Today was our second day out and about with Madi and our last in Ubud. So for the second time since arriving in Ubud we saddled up on our 50cc scooter and drove arcade game style through the country side. Once you have resigned yourself to certain death by any number of unexpected or unexplainable road hazards it’s actually quite pleasant. To give you some examples, the one-way-ness of a street is merely a guideline, in fact I’m told Indonesia drives on the left but I get the feeling it’s still under debate with the locals. Indicators aren’t necessarily relevant in determining which way some one will turn and there is a certain amount of finesse involved when it comes to the offensive defense style of driving (or maybe it’s a defensive offense, I’m still getting the hang of it).
But onto more interesting things… we started the day with a traditional Balinese dance. That’s me on the left and Gen on the right.
But seriously, the dance was more of a theatrical play/performance, and although my Balinese is non-existent the story line was easy enough to follow (good vs evil) and the blatant sexual innuendo crosses all language barriers.
From there we headed to a waterfall and in true ‘here come the white people’ style were once again charged for the privilege of driving past a guy at a booth with a sign in the guise of charging an entry fee. But I take my hat off to the ingenuity and pay my $1 gladly. The waterfall was well worth the exorbitant cost and while we were told it’s only a quarter the height of the proper waterfall in the north of Bali, when you’re standing close enough to fell the breeze from the water and find yourself talking louder to get over the noise, it was pretty impressive.
100 and something stairs and hopefully one kazillion calories (one can dream) later, we were back on the bikes and heading for Goa Gajah, or for us whities, Elephant Cave. To crush any excited anticipation, Elephant Cave is just a name, there are no elephants. It is however much more impressive. Goa Gajah is another temple dating back to somewhere around 950AD. Again we found ourselves wandering through jungle that could be in a James Cameron movie. The cave itself is in the shape of a ‘T’ with alters for Ganesha at one end and the gods of creation, protection and destruction at the other. While the whole thing is fairly small, you need to keep in mind that the thing was carved into the side of a mountain by hand.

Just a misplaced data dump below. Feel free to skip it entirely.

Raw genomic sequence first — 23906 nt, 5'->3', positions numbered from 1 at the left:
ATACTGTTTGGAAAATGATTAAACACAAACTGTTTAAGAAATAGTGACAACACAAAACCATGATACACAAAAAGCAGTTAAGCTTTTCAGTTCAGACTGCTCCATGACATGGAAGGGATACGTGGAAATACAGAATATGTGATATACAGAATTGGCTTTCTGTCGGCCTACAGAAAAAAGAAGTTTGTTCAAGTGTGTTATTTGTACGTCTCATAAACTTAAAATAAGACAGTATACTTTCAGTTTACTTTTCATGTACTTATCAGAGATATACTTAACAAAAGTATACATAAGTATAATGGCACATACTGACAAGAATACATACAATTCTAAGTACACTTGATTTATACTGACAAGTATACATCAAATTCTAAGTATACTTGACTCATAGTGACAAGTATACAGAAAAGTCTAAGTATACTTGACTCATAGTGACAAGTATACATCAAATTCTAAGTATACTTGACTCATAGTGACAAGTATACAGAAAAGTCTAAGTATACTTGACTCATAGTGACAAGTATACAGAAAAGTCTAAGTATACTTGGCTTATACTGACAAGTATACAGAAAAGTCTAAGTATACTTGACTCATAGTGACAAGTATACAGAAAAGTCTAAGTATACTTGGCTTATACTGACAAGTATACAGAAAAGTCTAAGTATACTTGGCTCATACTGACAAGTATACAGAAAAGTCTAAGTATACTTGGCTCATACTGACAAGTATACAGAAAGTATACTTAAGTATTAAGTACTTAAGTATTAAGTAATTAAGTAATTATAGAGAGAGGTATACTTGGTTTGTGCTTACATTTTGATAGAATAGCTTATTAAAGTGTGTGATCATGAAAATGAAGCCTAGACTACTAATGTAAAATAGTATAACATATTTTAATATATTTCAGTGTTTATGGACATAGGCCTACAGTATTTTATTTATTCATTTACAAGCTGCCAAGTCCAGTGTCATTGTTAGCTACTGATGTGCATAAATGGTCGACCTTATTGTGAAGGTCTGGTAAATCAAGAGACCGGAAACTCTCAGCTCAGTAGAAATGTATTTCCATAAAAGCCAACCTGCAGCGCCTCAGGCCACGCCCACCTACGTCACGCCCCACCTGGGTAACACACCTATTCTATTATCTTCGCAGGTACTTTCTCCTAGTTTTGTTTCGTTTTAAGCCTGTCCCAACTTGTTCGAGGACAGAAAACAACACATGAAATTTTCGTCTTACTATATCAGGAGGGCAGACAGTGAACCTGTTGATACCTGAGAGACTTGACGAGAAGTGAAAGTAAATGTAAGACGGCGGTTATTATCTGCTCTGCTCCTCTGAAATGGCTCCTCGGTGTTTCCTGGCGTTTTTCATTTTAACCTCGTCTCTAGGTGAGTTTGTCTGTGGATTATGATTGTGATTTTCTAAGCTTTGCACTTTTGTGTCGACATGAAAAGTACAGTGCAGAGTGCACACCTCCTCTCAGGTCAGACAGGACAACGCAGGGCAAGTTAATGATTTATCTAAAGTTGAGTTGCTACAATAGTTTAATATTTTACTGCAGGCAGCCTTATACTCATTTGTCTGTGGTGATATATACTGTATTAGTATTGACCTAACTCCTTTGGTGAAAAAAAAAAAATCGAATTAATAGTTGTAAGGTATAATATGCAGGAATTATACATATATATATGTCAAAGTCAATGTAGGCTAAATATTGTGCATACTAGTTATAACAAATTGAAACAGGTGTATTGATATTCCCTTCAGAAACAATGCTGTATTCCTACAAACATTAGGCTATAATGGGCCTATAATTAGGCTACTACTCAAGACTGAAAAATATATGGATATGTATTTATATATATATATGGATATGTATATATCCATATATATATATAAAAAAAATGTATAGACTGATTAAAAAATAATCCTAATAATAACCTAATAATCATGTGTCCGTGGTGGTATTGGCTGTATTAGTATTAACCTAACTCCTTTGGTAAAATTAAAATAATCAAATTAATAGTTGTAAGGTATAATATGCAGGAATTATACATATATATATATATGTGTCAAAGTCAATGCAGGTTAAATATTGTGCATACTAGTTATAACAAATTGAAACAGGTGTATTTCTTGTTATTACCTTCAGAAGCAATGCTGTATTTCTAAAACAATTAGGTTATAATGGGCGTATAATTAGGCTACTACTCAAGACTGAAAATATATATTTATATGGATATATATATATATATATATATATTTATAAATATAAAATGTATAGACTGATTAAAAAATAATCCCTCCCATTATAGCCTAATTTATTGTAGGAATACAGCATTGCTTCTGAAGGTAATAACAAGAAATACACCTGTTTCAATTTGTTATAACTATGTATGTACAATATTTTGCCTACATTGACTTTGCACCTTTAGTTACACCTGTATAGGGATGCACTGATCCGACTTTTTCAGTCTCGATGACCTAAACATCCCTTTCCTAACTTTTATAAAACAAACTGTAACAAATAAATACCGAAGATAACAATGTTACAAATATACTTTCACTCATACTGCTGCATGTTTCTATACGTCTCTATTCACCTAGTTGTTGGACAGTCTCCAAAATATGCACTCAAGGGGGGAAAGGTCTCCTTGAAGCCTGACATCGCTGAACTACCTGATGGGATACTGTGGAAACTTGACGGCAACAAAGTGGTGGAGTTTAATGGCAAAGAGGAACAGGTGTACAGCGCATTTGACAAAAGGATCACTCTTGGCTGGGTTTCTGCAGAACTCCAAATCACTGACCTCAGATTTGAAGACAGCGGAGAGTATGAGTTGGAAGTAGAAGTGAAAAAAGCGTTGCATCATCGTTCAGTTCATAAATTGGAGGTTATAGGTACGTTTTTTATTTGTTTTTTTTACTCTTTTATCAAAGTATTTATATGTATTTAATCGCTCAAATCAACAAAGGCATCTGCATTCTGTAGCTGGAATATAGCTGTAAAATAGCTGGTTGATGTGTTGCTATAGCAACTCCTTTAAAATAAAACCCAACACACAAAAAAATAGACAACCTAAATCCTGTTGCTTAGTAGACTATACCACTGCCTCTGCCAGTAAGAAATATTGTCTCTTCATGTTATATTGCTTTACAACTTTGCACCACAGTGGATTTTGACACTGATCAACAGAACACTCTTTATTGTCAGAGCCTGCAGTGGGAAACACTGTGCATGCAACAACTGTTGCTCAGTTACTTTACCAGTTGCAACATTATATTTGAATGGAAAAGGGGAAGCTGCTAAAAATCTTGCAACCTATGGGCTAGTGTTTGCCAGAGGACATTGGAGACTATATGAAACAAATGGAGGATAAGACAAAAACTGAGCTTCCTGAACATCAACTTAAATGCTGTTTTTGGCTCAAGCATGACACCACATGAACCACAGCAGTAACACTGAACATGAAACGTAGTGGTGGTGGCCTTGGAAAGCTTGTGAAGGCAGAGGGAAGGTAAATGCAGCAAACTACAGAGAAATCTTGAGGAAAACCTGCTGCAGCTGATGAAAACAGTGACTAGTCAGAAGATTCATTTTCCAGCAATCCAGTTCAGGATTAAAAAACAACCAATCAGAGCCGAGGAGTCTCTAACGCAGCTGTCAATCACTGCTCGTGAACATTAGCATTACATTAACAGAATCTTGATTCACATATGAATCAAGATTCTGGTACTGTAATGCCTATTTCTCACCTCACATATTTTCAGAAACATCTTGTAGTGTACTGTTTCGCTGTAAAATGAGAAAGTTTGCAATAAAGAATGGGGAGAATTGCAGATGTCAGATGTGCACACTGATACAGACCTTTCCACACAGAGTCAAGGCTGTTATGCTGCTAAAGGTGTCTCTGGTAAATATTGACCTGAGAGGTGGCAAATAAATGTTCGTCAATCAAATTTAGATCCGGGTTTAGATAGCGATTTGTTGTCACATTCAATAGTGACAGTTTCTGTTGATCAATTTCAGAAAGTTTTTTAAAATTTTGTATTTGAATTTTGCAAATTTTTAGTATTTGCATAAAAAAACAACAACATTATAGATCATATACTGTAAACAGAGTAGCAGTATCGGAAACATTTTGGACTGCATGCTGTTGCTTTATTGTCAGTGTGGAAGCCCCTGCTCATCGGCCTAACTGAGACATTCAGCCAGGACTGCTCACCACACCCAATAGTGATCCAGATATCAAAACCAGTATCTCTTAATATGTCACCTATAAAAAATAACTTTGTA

In typical Asian style we spent less on a two course meal for three people then for what you could feed yourself at McDonalds, and it’s only a million times better. In parts of our talks with Madi we compared our home countries life styles, incomes etc and how the tourists he sees come through Ubud tend to spend their money. He has a saying ‘Big win, big wave’, which means the more money you earn, the more you spend. It’s interesting how we will go to a restaurant and more than happily ‘splurge’ on an $8 meal (total for two of course) while locals like Madi would never dream of eating there. To put it in perspective, he earns an average of $200AUD a month, so it would be like me going and spending $200 on dinner at home (assuming of course that I had a job and could afford to eat).
That being said, we consistently spend $1-$1.50 on meals and have been in Ubud long enough that we have been able to find some of the places were locals eat and once you make sure you are paying ‘local price’ (it generally doubles if you are white) you find yourself sitting in someones (for lack of a better term) garage or house while they cook you possibly the best food you’ve ever eaten.
Tomorrow we leave bright and early for the Gili Islands. We’re not exactly sure how much modern technology there will be (power may be a luxury item) so it may be some time before we get back here, but that can only mean it will be a much better read!